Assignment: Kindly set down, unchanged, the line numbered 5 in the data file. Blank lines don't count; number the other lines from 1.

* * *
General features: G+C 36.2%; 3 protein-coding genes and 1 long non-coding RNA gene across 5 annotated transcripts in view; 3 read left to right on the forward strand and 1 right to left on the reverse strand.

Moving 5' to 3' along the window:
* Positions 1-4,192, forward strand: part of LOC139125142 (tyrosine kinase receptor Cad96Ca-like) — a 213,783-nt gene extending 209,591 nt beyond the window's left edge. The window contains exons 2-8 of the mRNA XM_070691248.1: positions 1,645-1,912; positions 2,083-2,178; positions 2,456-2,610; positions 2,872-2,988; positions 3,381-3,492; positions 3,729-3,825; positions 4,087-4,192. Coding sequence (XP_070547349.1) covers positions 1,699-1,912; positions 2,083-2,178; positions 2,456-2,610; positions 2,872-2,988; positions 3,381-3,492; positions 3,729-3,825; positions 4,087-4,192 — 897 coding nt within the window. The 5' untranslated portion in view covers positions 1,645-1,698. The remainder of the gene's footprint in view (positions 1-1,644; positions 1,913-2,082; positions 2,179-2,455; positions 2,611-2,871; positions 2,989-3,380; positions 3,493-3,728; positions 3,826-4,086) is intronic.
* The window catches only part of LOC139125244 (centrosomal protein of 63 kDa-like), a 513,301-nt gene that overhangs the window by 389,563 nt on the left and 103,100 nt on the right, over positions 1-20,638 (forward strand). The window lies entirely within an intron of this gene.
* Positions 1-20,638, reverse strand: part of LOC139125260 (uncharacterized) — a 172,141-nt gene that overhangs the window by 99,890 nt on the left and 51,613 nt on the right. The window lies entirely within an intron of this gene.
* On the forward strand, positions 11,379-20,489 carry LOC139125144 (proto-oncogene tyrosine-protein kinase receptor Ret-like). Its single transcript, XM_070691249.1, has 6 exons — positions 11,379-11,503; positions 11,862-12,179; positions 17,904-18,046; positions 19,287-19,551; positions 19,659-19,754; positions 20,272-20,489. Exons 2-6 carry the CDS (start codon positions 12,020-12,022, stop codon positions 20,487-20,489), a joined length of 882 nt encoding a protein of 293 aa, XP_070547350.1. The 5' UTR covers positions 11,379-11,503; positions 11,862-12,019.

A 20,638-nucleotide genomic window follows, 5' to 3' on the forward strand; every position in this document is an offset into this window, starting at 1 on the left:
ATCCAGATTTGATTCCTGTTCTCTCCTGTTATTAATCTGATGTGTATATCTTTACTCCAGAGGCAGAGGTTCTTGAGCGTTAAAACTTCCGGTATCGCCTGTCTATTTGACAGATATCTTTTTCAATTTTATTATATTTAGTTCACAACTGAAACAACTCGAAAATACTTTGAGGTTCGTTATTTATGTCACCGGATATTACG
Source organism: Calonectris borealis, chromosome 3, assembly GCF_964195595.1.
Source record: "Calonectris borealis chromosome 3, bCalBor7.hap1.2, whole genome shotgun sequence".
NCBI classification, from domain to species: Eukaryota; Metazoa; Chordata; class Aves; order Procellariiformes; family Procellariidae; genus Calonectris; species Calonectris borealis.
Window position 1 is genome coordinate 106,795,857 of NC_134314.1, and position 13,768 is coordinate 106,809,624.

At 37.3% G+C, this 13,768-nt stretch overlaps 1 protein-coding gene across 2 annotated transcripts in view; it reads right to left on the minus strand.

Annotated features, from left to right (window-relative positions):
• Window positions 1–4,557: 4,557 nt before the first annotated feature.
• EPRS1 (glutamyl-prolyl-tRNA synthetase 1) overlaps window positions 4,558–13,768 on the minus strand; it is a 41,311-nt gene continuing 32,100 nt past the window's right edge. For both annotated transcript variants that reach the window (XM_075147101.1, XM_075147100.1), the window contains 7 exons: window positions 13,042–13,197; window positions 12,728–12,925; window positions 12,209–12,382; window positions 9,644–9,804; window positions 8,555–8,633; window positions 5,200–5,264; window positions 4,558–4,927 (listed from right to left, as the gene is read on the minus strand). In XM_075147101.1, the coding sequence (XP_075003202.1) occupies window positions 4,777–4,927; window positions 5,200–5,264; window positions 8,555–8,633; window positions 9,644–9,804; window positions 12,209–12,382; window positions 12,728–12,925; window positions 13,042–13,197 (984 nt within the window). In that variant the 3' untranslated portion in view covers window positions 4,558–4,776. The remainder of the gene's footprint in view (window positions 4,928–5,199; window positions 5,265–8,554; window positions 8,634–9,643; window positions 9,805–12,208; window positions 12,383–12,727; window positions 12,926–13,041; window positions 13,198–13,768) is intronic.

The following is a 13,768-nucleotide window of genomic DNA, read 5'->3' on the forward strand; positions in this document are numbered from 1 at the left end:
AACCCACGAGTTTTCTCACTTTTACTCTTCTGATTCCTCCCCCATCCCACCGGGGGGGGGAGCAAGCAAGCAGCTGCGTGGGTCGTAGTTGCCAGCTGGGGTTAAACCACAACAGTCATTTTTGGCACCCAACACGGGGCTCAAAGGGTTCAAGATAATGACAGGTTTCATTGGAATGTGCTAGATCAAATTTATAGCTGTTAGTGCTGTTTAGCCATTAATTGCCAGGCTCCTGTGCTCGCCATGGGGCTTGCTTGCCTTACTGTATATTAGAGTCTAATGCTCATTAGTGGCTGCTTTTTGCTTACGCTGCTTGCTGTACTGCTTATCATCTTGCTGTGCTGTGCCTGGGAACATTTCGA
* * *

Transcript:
* Positions 1-20,638, reverse strand: part of LOC139125260 (uncharacterized) — a 172,141-nt gene that overhangs the window by 99,890 nt on the left and 51,613 nt on the right. The window lies entirely within an intron of this gene.